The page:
"I do na mean to say that this gentleman would have done so, for he was all desire to think of every one that was present: but you know, sir, he had many things to think about, and the responsibility of the business lay especially upon his own shoulders, as he had taken so active a part in coming from home, and in taking the lady from her father's house. So that the anxieties of how he should make the matter up at his return, might well distract his mind from sober reflection whilst he was here."

"Oh ! most true ! But what did the lady go on to say?"

"Why, as I was telling you, sir; when the priest had been handsomely rewarded, she turned to me, and asked what I was to have ? But I said I was content to see her happy and that would do ; but she declared that they had called me up and given me a world of trouble, that they had, and then, said she, these were her very words, ' We have made you open your doors to receive us, the priest has been remunerated well, and you, whose toil has been just as great, are content to serve us for the reward of seeing us well married !' She said no more, sir, not another word, but took a purse from her pocket, and quietly dropped it into my hand. She was in rare good spirits the whole time, and skipped back again into the carriage as light as a fairy—and off they drove."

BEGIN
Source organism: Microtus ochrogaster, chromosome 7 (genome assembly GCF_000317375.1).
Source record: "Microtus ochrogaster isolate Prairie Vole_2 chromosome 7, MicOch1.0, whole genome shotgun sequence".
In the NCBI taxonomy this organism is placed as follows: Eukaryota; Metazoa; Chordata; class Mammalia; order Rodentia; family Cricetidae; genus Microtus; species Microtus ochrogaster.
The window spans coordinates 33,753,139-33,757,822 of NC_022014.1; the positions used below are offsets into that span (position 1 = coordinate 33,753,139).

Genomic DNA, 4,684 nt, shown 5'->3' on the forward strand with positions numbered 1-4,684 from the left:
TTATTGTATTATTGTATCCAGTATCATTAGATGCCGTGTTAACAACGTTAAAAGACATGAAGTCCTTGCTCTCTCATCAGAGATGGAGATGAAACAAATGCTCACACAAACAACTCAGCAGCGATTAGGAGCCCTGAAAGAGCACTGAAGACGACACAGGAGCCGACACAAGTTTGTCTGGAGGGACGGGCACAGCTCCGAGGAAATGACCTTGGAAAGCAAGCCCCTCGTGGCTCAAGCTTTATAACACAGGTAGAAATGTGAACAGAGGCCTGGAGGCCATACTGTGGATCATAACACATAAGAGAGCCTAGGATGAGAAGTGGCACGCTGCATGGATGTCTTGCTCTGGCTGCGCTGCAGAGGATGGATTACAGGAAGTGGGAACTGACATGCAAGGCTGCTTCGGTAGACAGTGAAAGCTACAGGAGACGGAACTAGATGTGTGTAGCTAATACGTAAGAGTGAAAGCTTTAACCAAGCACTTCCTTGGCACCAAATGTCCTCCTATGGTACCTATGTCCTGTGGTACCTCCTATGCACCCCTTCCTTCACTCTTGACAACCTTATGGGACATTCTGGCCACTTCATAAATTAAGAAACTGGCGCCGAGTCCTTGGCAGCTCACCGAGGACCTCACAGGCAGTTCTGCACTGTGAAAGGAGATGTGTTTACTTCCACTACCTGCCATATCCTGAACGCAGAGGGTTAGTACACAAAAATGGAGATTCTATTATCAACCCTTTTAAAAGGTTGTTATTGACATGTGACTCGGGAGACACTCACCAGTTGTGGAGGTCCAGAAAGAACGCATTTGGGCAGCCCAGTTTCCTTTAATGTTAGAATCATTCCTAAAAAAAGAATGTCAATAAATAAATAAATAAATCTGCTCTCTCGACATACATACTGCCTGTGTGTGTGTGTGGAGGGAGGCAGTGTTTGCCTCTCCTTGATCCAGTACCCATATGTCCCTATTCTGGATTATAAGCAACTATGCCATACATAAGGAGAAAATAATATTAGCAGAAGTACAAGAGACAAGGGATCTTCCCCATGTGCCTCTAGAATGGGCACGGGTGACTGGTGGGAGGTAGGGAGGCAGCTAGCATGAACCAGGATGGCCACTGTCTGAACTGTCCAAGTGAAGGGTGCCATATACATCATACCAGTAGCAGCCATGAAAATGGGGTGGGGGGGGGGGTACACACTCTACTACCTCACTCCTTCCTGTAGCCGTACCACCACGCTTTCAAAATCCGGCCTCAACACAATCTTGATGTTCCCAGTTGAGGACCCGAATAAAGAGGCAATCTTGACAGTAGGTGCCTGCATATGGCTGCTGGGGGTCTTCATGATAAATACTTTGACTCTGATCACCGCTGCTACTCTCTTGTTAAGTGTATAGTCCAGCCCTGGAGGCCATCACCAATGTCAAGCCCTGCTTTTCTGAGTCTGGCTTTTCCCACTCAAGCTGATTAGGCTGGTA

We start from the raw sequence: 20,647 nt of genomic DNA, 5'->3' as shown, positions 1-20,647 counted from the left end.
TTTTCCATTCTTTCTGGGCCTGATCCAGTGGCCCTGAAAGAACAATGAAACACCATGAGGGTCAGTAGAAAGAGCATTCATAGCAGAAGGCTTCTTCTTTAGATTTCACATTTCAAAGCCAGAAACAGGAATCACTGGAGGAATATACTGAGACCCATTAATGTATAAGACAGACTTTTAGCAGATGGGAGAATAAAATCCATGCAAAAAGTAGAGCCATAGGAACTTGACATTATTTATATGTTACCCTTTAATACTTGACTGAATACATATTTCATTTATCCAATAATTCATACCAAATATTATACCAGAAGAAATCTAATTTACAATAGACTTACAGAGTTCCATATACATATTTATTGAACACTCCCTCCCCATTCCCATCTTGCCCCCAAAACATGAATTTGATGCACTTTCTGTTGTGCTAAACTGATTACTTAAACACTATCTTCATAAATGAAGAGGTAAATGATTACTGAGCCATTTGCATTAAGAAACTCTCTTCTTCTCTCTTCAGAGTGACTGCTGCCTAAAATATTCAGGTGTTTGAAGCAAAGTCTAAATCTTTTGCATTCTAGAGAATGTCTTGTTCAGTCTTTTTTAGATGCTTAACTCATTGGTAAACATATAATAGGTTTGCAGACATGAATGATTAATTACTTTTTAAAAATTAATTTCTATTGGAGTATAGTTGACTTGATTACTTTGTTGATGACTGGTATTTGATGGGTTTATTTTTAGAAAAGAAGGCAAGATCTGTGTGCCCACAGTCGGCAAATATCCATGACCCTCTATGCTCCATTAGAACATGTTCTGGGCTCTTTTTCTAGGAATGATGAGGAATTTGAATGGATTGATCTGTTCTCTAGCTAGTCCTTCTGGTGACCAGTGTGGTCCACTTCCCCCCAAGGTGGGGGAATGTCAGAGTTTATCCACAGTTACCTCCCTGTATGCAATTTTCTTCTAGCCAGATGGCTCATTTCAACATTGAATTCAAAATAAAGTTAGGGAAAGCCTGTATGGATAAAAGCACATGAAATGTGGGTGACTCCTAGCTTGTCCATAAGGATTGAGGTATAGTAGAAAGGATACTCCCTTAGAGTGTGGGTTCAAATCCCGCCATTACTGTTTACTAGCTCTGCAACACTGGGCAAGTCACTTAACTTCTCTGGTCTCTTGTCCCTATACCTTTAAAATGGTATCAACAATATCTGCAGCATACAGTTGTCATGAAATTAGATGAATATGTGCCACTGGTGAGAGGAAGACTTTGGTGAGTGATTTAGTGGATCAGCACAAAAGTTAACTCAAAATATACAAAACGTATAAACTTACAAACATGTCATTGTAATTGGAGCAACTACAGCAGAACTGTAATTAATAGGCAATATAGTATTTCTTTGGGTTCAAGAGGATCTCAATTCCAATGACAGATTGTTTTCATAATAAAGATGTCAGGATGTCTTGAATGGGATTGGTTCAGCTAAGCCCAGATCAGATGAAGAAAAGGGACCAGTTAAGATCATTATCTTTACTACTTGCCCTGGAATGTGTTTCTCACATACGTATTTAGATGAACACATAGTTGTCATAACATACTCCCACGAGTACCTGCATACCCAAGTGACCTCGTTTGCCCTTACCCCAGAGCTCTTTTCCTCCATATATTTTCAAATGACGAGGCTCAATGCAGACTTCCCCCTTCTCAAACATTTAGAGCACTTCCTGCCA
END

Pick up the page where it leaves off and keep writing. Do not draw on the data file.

Out of consideration and deference toward this lady, we are disposed not to mention her name here ; suffice it, she was the daughter of a Right Reverend Father in God, a Bishop of the United Kingdom of Great Britain, whose cathedral doth adorn an ancient city lying toward the south-western part of that portion of the aforesaid Great Britain, ycleped England: and if it be that a man may spare a child, having many more, verily his Lordship can endure to spare this one daughter.

Now this was taking a hasty step—as the racehorse said when he was going full split round the course  and if perpetrated in defiance of the will and pleasure of those to whose counsel we should give heed, it were a hasting towards evil a deal too fast. Such evil journeys are for the most part carried through with infinite celerity ; and ill luck betide the cattle that pace the last stage to the bourn of iniquity, or, in other words, the bourn 'twixt England and Scotland. Hence it is, as herein above set forth, that this stage over Solway Moss, is never ambled at an easy pace, but with the rapidity of thought passing from one place to another, " which ten times faster moves than the sun's beams;" and the ancient proverb telleth wherefore and for what reason they always do speed so amazingly on this wicked journey, to wit:—One must needs go fast, when the devil driveth.

There is a talk of carrying the northern rail-road, which passes by the western side of the country, even on from Lancaster to Penrith, through Gretna Green, and so to Kilmarnock into Albyn. Now this dire project could have been designed by none other than Satan (who is the very devil for mischief), in order to smooth and facilitate the course toward wrong. The face of the country in these parts is level and fitting for such a purpose; and if the said railroad ever is impiously directed into the western Highlands, of a truth it assuredly must go right through this particular place, as the ground lies so favourable for it in an engineering point of view.